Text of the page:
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I have this fingerprint for string s, f(s) = (S[1]r^m-1) xor (S[2]r^m-2) xor....(xor S[n]r^0)) mod (2^32) let s contains only a's and b's (0,1 respectively).

If it were addition instead of xor then it would be easy. We can solve it using the rule: (a + b)mod m = ((a mod m) + (b mod m)) mod m, but here it's not the case. So, any idea keep in mind that I cannot compute e.g. r^m-1 since I may face integer overflow.

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It looks like this question might be better suited for math.stackexchange.com –  RacerNerd Apr 29 '13 at 18:53
    
define integer overflow. Do you actually mean Integer.MAX_VALUE? –  Woot4Moo Apr 29 '13 at 18:56
    
yes, if r^m-1 is too large then it will truncated. –  ajab Apr 29 '13 at 18:57
    
What are r and m? Can you point us to the document that defines this signature algorithm? –  Edward Falk Apr 29 '13 at 19:07
    
Are you sure that modulo isn't associative over xor the way it is for addition? –  Edward Falk Apr 29 '13 at 19:09

4 Answers 4

If the concern is overflow, I recommend using BigInteger this will not overflow assuming you have enough memory:

javadoc :

Semantics of arithmetic operations exactly mimic those of Java's integer arithmetic operators, as defined in The Java Language Specification. For example, division by zero throws an ArithmeticException, and division of a negative by a positive yields a negative (or zero) remainder. All of the details in the Spec concerning overflow are ignored, as BigIntegers are made as large as necessary to accommodate the results of an operation.

SO explaning overflow

BigInteger is not really a type. It's a class. It's a wrapper class designed to give you the same functionality as an int, but allows you to use numbers as big as you need without the worry of overflow.

Types do overflow because they are simply a couple of bytes (exact amount depends on the type) of memory, and once that small amount of memory overflows, so do the numbers.

No class "overflows" unless it is specifically designed to do so (or if you run out of resources). A class is defined with enough memory for everything it contains, which would mostly be references to other classes or other data structures.

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I have already tried that, but if you noticed that my modulo is 2^32 and BigIntger.pow(int). 2^32 wont fit in int variable. –  ajab Apr 29 '13 at 19:03
2  
@ajab BigInteger is NOT the same as an int. I have used BigInteger to calculate numbers far greater than 2^32 –  Woot4Moo Apr 29 '13 at 19:05
    
yes, it could work but still I am not looking for such answer. what i need is a way to manipulate the structure of the signature to deal with it using long or even int variables. the problem is the modulo is not associative over xor! –  ajab Apr 29 '13 at 19:24
    
I'm pretty well convinced that overflow is not an issue here, and the entire thing can be done in 32-bit integer math. –  Edward Falk May 1 '13 at 2:10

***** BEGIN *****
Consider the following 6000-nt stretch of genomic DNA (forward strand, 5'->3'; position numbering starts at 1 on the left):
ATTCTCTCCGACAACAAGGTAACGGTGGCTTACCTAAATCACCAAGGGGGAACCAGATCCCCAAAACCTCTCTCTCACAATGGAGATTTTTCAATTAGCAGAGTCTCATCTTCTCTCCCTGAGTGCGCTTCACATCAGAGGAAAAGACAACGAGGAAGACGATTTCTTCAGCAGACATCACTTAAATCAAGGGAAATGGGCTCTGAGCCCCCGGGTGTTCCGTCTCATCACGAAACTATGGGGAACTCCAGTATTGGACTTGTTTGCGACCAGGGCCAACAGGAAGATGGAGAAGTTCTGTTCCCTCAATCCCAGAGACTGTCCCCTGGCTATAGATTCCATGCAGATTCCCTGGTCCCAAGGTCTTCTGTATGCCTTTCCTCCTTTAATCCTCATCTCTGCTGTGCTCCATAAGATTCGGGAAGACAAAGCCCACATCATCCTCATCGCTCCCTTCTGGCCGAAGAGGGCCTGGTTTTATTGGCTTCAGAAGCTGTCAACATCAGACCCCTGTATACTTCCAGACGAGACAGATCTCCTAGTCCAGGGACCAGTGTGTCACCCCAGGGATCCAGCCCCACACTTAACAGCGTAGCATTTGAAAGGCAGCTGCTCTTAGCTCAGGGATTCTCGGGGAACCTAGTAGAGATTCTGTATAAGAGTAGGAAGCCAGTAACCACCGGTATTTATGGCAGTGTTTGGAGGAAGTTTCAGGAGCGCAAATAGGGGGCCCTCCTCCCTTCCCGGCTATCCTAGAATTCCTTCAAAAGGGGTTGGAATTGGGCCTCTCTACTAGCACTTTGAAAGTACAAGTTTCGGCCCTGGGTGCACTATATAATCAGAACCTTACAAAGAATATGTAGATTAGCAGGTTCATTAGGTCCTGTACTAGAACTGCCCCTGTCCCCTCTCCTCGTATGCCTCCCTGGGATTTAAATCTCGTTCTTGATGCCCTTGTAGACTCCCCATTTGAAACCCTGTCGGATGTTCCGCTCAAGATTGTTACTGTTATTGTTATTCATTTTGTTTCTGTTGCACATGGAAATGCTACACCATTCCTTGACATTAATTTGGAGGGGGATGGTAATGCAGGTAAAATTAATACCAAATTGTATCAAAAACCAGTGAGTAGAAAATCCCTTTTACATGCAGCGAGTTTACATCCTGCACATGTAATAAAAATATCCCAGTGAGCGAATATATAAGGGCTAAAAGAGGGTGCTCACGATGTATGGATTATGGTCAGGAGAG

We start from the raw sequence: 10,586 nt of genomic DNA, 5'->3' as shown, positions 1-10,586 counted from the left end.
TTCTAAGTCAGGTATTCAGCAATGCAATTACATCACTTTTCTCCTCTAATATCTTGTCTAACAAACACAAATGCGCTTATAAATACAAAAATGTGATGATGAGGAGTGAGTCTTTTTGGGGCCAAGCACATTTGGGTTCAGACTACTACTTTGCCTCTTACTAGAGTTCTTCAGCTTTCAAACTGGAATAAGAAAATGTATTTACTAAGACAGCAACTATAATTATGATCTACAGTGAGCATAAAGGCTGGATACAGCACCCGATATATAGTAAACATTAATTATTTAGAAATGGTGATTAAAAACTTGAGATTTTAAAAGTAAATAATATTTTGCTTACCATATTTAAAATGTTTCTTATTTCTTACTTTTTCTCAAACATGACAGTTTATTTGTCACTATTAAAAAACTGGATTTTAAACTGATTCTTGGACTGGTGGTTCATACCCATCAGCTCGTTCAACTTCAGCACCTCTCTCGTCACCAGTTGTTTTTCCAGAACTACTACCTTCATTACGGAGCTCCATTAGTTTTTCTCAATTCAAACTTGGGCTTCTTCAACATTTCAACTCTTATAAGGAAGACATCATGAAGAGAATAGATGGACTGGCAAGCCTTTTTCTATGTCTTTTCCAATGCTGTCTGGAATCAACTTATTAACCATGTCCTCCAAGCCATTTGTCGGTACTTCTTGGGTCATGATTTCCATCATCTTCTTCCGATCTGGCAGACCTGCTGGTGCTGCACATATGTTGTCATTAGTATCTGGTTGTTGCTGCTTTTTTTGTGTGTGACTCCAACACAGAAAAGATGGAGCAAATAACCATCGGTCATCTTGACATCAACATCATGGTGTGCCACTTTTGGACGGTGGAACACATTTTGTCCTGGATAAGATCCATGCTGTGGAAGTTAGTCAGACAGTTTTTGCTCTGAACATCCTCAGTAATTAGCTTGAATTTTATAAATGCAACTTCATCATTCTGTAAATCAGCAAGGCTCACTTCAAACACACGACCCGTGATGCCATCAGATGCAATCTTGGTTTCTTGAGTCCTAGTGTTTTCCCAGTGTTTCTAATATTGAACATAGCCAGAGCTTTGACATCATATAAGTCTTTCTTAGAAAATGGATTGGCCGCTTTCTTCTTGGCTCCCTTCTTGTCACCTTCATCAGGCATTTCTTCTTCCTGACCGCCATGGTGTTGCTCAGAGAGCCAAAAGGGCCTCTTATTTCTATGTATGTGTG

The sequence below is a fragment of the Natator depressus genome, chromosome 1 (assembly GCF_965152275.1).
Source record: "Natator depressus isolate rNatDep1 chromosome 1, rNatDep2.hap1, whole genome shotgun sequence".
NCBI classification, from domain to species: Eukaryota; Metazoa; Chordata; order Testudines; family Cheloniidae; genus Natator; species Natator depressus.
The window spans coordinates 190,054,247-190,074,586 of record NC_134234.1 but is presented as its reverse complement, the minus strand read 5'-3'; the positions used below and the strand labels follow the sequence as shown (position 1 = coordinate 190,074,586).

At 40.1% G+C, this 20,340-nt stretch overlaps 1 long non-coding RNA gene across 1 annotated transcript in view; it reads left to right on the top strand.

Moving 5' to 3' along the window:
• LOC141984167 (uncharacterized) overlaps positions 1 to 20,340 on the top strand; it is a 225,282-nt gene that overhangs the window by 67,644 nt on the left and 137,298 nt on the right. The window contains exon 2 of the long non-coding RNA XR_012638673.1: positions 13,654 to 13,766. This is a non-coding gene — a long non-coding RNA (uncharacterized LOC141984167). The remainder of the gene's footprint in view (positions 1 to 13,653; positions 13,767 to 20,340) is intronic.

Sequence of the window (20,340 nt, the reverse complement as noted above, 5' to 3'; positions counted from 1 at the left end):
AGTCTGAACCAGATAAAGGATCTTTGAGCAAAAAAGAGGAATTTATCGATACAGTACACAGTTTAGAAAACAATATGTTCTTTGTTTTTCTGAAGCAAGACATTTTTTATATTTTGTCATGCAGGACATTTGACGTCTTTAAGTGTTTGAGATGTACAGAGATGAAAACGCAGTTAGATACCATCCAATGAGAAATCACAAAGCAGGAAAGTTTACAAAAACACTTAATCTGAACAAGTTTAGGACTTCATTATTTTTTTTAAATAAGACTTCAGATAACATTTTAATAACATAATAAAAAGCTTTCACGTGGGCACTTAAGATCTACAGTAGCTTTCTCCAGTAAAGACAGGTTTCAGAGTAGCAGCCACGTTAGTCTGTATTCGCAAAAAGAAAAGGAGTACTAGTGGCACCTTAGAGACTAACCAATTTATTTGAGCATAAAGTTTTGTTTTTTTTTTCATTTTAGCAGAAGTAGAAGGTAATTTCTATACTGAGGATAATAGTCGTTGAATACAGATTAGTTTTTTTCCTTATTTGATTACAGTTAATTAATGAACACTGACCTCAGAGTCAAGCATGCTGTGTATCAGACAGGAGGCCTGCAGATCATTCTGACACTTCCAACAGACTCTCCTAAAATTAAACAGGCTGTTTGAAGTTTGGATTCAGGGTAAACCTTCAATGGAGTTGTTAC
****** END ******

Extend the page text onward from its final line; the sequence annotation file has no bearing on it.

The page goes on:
Overflow is not a problem, because:

  • XOR is a bitwuse operation (the presence/absence of higher bits does affect the result)
  • the final action of mod 2^32 masks off higher bits

Just use a long to hold your result (64 bits, so bit 31 does not cause sign issues).

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i will have overflow before doing any xoring for example: let r = 6548745, m-1 = 17 then 6548745 ^ 17 wont fit even long variable! –  ajab Apr 29 '13 at 19:15
    
If you compute it on a 32-bit machine, the overflow will be harmless, and you'll be effectively computing the modulo 2^32 operation for free –  Edward Falk May 1 '13 at 2:04

The Java BigInteger class does not support raising to exponents of type BigInteger. What you can do is implement an algorithm to compute the power yourself, using Exponentiation by Squaring. These usually come in the form of a recursive algorithm that will compute your power, without actually raising the number to more than an exponent of 2 (hence squaring).

The Java BigInteger class does, however, deal with the problem of overflow.

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Wait ... if m is simply the length of S, it's all a lot simpler:

int re = 1;
int sig = 0;
for (int i=m-1; i>=0; --m) {
    if (s[i] != 0)
        sig ^= re;
    re = (re*r) & 0xffffffff;
}

This seems almost too simple to me; are you sure you have the expression correct?

(My original answer:

Start with an integer exponent function if you don't already have one:

/**
 * Return x^e, mod 2^32
 */
unsigned int
iExp(unsigned int x, unsigned int e)
{
    unsigned int rval = 1;
    while (e > 0) {
        if ((e & 1) != 0)
            rval *= x;
        x *= x;
        e >>= 1;
    }
    return rval & 0xffffffff;
}

If S is an array of 0 or 1 values, then it's really a "use"/"don't use" flag for the rest of the subexpression:

// I've taken the liberty of indexing S starting at 0 instead of 1
// compute f(s) = (S[0]r^m-1) xor (S[1]r^m-2) xor....(xor S[m-1]r^0)) mod (2^32)

int rval = 0;
for (x : S) {
    --m;
    if (x != 0)
        rval ^= iExpr(r, m);
}

I haven't tested this (I don't have any test vectors), but this should do it.

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